Centre's haste in passing Bills rings alarm bells

Centre
Highlights

The hurry with which the ruling party is passing Bills in the lower and the upper Houses of Parliament is quite disturbing.

The hurry with which the ruling party is passing Bills in the lower and the upper Houses of Parliament is quite disturbing. Parliament is supposed to scrutinise the Bills.

That is its primary duty. To be passed or not, comes much later. Parliamentary procedures are listed in detail. Legislative proposals are brought before either house of Parliament of India in the form of a Bill.

A Bill is the draft of a legislative proposal, which, when passed by both houses of Parliament and assented to by the President, becomes an Act of Parliament.

As soon as the bill has been framed, it has to be published in the newspapers and the general public is asked to comment in a democratic manner.

The Bill may then be amended to incorporate the public opinion in a constructive manner and then may be introduced in Parliament by Ministers or private members.

The former is called government Bills and the latter, private members' Bills. Bills may also be classified as public Bills and private Bills.

A public Bill is one referring to a matter applying to the public in general, whereas a private Bill relates to a particular person or corporation or institution.

The Orphanages and Charitable Homes Bill or the Muslim Waqf Bills are examples of private Bills. A Bill introduced in the Lok Sabha pending for its approval, lapses when the Lok Sabha is dissolved. A Bill is the draft of a legislative proposal.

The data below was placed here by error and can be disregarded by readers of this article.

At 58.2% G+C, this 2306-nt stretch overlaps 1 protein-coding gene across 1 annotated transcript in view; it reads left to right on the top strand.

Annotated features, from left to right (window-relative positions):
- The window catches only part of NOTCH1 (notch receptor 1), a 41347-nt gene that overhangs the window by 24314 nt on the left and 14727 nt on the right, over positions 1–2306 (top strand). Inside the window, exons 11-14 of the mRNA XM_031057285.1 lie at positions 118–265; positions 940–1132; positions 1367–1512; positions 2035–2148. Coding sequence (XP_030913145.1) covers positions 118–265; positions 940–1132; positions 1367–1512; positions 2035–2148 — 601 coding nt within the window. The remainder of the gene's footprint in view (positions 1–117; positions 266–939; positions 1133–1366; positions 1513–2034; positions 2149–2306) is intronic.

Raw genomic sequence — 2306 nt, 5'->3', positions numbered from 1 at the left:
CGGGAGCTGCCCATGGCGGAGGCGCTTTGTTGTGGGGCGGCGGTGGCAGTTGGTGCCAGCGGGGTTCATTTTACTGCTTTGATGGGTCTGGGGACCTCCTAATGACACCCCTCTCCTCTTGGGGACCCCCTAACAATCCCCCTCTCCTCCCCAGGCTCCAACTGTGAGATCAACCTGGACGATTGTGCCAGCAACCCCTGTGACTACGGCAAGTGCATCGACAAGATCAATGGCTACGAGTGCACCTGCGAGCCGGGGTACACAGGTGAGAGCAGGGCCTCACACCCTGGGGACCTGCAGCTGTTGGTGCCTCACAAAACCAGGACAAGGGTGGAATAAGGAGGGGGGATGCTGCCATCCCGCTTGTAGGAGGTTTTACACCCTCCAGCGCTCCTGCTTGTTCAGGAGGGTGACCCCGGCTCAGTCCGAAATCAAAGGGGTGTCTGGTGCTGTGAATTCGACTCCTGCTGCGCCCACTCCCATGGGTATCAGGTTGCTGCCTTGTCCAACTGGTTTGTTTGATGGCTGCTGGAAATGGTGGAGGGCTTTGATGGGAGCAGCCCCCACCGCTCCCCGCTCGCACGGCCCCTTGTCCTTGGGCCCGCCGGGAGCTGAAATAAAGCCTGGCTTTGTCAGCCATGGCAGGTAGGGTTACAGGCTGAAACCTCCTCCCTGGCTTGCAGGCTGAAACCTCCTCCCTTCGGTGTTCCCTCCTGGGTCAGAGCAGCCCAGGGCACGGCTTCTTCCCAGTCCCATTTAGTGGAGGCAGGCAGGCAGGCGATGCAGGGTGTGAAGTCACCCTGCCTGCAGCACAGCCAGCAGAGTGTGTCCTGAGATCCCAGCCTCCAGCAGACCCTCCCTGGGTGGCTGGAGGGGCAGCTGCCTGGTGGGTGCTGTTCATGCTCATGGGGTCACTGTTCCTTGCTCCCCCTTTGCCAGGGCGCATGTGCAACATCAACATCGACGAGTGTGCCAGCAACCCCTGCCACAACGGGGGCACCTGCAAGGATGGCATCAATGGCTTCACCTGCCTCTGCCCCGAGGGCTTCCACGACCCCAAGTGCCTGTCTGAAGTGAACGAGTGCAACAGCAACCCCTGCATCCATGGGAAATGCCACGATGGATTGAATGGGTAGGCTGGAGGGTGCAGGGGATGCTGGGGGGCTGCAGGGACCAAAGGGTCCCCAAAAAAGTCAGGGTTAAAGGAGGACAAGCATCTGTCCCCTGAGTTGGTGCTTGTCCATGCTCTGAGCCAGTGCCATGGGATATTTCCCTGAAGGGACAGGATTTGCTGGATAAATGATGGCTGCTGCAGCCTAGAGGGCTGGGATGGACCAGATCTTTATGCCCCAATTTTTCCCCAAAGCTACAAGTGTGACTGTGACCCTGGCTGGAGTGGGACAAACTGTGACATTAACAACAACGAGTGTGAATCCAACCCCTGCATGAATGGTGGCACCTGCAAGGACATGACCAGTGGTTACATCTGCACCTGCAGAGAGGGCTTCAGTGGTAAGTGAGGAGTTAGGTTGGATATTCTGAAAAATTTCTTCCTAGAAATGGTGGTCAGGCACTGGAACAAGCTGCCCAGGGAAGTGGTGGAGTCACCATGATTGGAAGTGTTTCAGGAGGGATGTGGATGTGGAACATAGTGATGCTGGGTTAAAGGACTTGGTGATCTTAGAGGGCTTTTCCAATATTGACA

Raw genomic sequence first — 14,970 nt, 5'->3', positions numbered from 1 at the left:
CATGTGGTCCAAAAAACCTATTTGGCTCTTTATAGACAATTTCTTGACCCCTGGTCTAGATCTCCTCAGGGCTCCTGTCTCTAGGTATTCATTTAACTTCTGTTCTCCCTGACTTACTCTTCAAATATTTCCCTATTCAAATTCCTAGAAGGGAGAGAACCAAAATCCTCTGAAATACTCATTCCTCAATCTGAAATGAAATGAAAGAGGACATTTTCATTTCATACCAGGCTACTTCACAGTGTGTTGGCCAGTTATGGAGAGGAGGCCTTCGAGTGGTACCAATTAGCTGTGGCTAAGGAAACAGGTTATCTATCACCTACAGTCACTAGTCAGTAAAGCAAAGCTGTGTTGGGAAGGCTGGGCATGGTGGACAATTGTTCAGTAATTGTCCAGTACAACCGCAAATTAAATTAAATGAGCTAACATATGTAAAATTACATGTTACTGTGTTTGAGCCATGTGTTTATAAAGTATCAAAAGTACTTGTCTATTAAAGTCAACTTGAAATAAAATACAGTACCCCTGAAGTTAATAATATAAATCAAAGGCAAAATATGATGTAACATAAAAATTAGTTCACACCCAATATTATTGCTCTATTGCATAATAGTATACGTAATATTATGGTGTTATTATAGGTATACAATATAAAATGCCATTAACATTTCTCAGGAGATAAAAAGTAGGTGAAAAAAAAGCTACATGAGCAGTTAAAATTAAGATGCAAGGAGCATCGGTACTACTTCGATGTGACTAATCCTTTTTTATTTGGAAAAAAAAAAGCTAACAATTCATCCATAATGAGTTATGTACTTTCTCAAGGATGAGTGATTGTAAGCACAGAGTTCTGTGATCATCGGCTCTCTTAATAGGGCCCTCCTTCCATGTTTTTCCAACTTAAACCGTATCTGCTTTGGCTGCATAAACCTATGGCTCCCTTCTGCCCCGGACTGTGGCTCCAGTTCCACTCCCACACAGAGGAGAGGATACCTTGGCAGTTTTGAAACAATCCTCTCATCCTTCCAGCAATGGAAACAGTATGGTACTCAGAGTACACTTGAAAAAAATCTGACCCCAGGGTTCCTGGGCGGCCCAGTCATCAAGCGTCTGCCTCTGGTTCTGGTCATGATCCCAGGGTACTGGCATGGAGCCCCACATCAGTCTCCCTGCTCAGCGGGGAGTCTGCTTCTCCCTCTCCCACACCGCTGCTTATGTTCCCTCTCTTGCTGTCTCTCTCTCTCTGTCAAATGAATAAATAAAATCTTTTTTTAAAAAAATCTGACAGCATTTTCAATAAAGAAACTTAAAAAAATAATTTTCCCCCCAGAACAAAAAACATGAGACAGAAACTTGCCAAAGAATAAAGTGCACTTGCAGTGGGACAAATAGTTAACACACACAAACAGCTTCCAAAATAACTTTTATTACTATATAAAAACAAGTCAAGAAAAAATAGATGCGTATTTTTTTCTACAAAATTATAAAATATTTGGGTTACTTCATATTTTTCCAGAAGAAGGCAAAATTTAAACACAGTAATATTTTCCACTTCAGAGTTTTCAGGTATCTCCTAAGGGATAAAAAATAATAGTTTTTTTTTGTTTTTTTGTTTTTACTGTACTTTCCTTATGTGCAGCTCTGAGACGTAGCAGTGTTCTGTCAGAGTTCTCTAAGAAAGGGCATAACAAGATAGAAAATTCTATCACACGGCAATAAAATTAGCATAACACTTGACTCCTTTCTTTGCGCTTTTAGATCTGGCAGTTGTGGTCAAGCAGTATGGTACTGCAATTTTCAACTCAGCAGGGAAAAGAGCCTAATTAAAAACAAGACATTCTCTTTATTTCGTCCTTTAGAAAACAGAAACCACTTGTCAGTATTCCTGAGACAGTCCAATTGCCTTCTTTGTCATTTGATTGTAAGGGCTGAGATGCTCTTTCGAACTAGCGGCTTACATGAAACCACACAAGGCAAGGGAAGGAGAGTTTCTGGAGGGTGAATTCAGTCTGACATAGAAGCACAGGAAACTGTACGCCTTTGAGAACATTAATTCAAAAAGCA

It has to pass through various stages before it becomes an Act of Parliament. There are three stages through which a Bill has to pass in one House of Parliament. The procedure is similar for the Legislative Assemblies of States. The legislative process begins with the introduction of a Bill in either House of Parliament, i.e. the Lok Sabha or the Rajya Sabha.

When the Bill is introduced, it is time for the First Reading. After a Bill has been introduced, it is published in the Gazette of India. Even before introduction, a Bill might, with the permission of the Speaker, be published in the Gazette. In such cases, leave to introduce the Bill in the House is not asked for and the Bill is straight away introduced.

Thus, it is not just objectionable but also abominable that the ruling party is in a hurry in pushing its agenda. The RTI Amendment Bill passed by both the Houses the other day tolled the death knell of the very Act itself.

Similarly, the Triple Talaq Bill that needed a greater debate lost its significance due to the hurried pace in which it was managed to put through the Rajya Sabha. It is not about whether a Bill is right or wrong, but it needs a careful consideration of every aspect that it spells out.

Our Parliament usually scrutinises at least 70 per cent of the Bills. But in this session so far, hardly five per cent have been scrutinised. There is a second stage of discussion and a third stage too. Why are all these being bulldozed and in whose interest?

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